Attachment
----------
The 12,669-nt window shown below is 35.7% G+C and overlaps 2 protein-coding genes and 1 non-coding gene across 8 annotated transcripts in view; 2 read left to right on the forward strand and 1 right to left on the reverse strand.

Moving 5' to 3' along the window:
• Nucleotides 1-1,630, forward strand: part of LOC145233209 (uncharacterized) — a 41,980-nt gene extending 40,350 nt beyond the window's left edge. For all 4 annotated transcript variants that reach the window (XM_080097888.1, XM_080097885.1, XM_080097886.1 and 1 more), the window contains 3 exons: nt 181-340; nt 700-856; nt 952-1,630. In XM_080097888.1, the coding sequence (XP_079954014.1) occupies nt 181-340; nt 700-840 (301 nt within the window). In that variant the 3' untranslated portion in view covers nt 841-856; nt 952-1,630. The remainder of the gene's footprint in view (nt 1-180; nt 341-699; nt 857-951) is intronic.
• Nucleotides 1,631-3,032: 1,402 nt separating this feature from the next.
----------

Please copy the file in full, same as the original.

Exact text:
The 12,669-nt window shown below is 35.7% G+C and overlaps 2 protein-coding genes and 1 non-coding gene across 8 annotated transcripts in view; 2 read left to right on the forward strand and 1 right to left on the reverse strand.

Moving 5' to 3' along the window:
• Nucleotides 1-1,630, forward strand: part of LOC145233209 (uncharacterized) — a 41,980-nt gene extending 40,350 nt beyond the window's left edge. For all 4 annotated transcript variants that reach the window (XM_080097888.1, XM_080097885.1, XM_080097886.1 and 1 more), the window contains 3 exons: nt 181-340; nt 700-856; nt 952-1,630. In XM_080097888.1, the coding sequence (XP_079954014.1) occupies nt 181-340; nt 700-840 (301 nt within the window). In that variant the 3' untranslated portion in view covers nt 841-856; nt 952-1,630. The remainder of the gene's footprint in view (nt 1-180; nt 341-699; nt 857-951) is intronic.
• Nucleotides 1,631-3,032: 1,402 nt separating this feature from the next.